SDN buzz continues, but it’s my view that most of the stories coming out qualify for the “kiss the SDN baby” award; political theater. What’s happening is simply that SDN is hot, that vendors are afraid of being put at a competitive disadvantage for lack of SDN support, and so are moving to take the minimum steps necessary to claim support. That in most cases is implementing OpenFlow.
OpenFlow does not an SDN make. By itself, OpenFlow doesn’t even make a path for traffic to follow. All it does it let you update forwarding-table entries in a conformant device. The purpose of a forwarding table entry is to move traffic through a node, not a network. You still need path computation to do the latter. To do path computation you need topology, you need device and link state…you get the picture. We’ve talked about this particular issue before, but this month in Netwatcher we’re looking at the details of the SDN-to-network link in our treatment of the “Topologizer” element of the SDN of the future. That element (along with the “Cloudifier” and “SDN Central”) are essential in turning OpenFlow into an SDN. We haven’t heard about these above-OpenFlow features from anybody, including the new OpenFlow supporters.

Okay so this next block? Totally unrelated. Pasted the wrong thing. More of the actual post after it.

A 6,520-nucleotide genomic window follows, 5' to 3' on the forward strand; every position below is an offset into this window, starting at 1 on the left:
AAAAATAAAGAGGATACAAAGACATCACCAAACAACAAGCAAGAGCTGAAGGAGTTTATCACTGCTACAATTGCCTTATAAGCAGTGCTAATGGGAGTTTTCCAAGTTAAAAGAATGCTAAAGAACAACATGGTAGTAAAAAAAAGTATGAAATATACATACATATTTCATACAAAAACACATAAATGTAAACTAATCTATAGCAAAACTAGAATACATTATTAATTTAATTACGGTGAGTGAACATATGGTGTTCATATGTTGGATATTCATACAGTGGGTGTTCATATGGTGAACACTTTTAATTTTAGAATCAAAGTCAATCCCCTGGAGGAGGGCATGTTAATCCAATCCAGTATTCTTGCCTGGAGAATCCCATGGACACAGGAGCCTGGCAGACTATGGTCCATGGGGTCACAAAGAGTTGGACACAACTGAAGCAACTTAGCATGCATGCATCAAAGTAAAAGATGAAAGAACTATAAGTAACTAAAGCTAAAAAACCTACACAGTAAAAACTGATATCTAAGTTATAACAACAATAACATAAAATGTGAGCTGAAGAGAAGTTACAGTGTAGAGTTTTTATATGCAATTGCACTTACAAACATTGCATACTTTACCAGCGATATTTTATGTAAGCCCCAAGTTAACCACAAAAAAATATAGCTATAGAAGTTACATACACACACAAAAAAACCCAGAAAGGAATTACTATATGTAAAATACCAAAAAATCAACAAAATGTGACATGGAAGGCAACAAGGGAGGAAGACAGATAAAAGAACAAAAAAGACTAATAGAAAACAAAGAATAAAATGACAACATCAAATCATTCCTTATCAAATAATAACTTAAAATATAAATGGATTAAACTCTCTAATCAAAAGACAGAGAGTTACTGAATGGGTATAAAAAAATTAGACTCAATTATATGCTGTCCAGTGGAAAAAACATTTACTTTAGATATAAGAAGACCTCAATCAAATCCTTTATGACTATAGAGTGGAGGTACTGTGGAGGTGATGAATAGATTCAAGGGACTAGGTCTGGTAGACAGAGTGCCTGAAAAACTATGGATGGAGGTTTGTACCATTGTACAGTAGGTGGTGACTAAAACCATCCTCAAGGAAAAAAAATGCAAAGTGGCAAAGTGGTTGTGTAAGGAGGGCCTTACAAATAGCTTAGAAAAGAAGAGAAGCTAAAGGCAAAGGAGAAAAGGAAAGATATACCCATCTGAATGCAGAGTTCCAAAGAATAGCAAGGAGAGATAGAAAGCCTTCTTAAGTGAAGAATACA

Huawei, one of the recent OpenFlow fans, has also demonstrated a lack of SDN vision by initially pooh-poohing OpenFlow and SDN, only to be converted by the hot lights and glamour the market affords the concept. If there was ever a vendor who should have been leading the charge on SDN, Huawei was it. They are weakest in the areas where OpenFlow is the most destabilizing of competitors, and their prime competitor (Alcatel-Lucent) seems to be dragging its feet on OpenFlow. Cisco and Juniper, two other competitors, have narrower product lines and an SDN vision could have shined a spotlight on that fact by creating an integrated, multi-layer-evolution, vision of traffic handling. So far, though, Huawei is just SDN counterpunching.